Function 600 - Income Security
Reduce Pensions in the Federal Employees Retirement System
CBO periodically issues a compendium of policy options (called Options for Reducing the Deficit) covering a broad range of issues, as well as separate reports that include options for changing federal tax and spending policies in particular areas. This option appears in one of those publications. The options are derived from many sources and reflect a range of possibilities. For each option, CBO presents an estimate of its effects on the budget but makes no recommendations. Inclusion or exclusion of any particular option does not imply an endorsement or rejection by CBO.
|Billions of Dollars||2017||2018||2019||2020||2021||2022||2023||2024||2025||2026||2017-2021||2017-2026|
|Change in Outlays|
|Reduce the basic annuity||0||*||*||-0.1||-0.1||-0.2||-0.3||-0.4||-0.4||-0.5||-0.3||-2.1|
|Eliminate the SRS||0||-0.1||-0.2||-0.4||-0.5||-0.6||-0.7||-0.7||-0.8||-0.8||-1.1||-4.7|
This option would take effect in January 2018.
SRS = Special Retirement Supplement; * = between –$50 million and zero.
In 2015, the federal government paid pension benefits, in the form of lifetime annuities, totaling about $82 billion to civilian retirees and their survivors. Roughly 14 percent of that amount was paid through the Federal Employees Retirement System (FERS), which covers about 30 percent of federal civilian retirees and over 90 percent of current civilian employees. (Most of the other retirees and workers are covered by pensions in the Civil Service Retirement System, which is not available to employees first hired after 1983.)
Annuities in FERS are based on the average of employees’ earnings over the three consecutive years when they earned the most. Also, people who begin collecting that basic annuity when they are younger than 62 can receive the Special Retirement Supplement (SRS) until they turn 62, at which point they become eligible for Social Security benefits. The SRS is approximately equal to the Social Security benefits that the workers earned during their service under FERS. However, most employees do not receive the SRS, because most do not start collecting the basic annuity before they turn 62. To do so, employees in most occupations must have at least 30 years of service with the federal government and have reached age 56 or 57 (depending on the employee’s year of birth), or have at least 20 years of service and have reached age 60. Federal employees in law enforcement, as well as a few other groups of employees, become eligible for the annuities regardless of their age once they complete 25 years of service.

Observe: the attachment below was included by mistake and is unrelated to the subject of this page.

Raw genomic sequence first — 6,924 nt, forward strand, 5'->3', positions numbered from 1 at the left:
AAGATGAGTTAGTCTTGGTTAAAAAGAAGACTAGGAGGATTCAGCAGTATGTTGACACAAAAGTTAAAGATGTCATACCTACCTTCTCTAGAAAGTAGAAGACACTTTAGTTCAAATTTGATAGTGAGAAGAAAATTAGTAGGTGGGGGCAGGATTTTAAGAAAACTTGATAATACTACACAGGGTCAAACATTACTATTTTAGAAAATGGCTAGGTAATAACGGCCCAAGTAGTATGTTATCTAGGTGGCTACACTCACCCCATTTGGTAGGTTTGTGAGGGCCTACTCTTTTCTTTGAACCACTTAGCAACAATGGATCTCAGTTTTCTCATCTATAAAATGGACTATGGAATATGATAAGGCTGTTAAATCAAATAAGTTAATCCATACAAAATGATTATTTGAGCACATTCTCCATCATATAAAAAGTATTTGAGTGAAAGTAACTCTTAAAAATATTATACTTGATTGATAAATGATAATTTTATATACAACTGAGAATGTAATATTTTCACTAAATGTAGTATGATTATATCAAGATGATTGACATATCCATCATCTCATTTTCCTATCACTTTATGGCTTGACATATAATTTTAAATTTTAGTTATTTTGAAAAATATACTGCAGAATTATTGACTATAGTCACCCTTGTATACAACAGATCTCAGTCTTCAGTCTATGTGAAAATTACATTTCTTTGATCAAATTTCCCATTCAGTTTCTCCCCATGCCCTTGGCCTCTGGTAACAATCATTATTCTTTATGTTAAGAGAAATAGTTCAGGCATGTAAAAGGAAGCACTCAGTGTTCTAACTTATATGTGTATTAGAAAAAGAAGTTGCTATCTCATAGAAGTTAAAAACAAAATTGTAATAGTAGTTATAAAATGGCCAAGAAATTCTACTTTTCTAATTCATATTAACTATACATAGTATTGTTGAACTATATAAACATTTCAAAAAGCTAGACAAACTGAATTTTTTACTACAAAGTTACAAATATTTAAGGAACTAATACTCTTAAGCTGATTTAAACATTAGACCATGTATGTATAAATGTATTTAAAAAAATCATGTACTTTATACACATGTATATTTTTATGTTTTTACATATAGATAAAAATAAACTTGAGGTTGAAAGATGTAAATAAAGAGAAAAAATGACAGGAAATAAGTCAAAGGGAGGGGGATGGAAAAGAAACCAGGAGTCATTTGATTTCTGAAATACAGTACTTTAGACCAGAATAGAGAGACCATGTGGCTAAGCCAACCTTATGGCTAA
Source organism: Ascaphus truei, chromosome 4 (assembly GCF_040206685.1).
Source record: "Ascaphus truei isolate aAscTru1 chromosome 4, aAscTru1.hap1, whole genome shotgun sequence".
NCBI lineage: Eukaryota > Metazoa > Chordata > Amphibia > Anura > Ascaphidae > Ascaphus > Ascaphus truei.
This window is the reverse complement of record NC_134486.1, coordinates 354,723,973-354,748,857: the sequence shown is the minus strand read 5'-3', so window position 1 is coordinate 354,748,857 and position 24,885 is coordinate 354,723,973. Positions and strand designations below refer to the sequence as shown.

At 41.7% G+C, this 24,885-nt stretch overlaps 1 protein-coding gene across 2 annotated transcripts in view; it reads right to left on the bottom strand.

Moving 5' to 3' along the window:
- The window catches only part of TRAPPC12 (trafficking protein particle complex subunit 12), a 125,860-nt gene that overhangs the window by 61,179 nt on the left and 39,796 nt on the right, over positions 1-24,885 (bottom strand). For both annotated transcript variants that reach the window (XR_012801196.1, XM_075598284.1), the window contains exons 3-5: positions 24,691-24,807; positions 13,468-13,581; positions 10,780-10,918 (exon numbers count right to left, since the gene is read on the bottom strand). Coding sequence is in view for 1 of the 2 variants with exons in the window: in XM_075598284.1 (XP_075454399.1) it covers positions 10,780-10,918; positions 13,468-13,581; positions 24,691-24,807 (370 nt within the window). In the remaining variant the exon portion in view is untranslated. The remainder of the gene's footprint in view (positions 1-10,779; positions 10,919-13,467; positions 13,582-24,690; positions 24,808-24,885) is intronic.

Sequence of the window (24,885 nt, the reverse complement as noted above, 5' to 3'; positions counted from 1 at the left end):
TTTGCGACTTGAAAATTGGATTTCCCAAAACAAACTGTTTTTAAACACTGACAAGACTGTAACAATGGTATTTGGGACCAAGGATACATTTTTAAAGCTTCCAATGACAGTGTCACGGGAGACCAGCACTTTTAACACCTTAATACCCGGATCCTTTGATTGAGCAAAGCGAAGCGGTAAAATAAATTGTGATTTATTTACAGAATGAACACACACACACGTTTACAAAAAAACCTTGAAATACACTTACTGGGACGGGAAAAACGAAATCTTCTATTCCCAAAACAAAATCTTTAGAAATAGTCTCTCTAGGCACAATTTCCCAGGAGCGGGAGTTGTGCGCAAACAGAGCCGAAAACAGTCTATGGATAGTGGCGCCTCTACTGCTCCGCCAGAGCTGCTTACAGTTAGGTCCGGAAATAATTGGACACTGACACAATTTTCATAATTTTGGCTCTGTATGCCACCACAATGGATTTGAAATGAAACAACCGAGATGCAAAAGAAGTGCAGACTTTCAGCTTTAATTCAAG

This option includes two alternatives for reducing spending on FERS, both of which would apply only to federal workers who retire in January 2018 or later. In the first alternative, the basic annuity would be calculated on the basis of an employee’s five consecutive years with the highest earnings. That change would save the federal government $2 billion over the 2018–2026 period, the Congressional Budget Office estimates. Annual savings would reach $500 million in 2026, and they would continue to grow, because an increasing fraction of retirees would be receiving benefits under the new, less generous formula as time went on. The second alternative would eliminate the SRS. That change would save the federal government $5 billion by 2026. If both alternatives were implemented, the total savings through 2026 would be $7 billion.
One argument for the option is that it would better align federal practices with practices in the private sector, where pensions are commonly based on a five-year average of earnings and supplements are rarely provided to workers who retire before they are eligible for Social Security. More broadly, the option would make the ratio of deferred compensation to current compensation in the federal government closer to the ratio in the private sector. A substantial number of private-sector employers no longer provide health insurance benefits for retirees and have shifted from lifetime annuities to defined contribution plans that require smaller contributions from employers; the federal government, by contrast, still offers many retirees health insurance, an annuity, and a defined contribution plan. As a result, federal employees receive a much larger portion of their compensation in retirement benefits than private-sector workers do, on average. Consequently, reducing pensions might be less harmful to the federal government’s ability to compete with the private sector in attracting and retaining highly qualified personnel than a reduction in current compensation would be.
An argument against the option is that reducing retirement benefits would lessen the attractiveness of the overall compensation package provided by the federal government, hampering its ability to attract and retain a highly qualified workforce. Positions requiring professional and advanced degrees might become particularly difficult to fill, because federal workers with those qualifications already receive less compensation than their private-sector counterparts do, on average. Another argument against the option is that it would reduce the amount of income that federal workers receive in retirement. In 2018, for example, using a five-year average would reduce the FERS annuities of about 55,000 new retirees by an average of roughly 2 percent. The elimination of SRS would affect a much smaller portion of new retirees, because most federal employees do not retire until after reaching age 62. However, many of the workers who did retire before 62 would see a large reduction in their income until they reached that age. That period of reduced income could exceed 10 years for employees in law enforcement and the other groups of employees who can qualify for the annuities at an early age.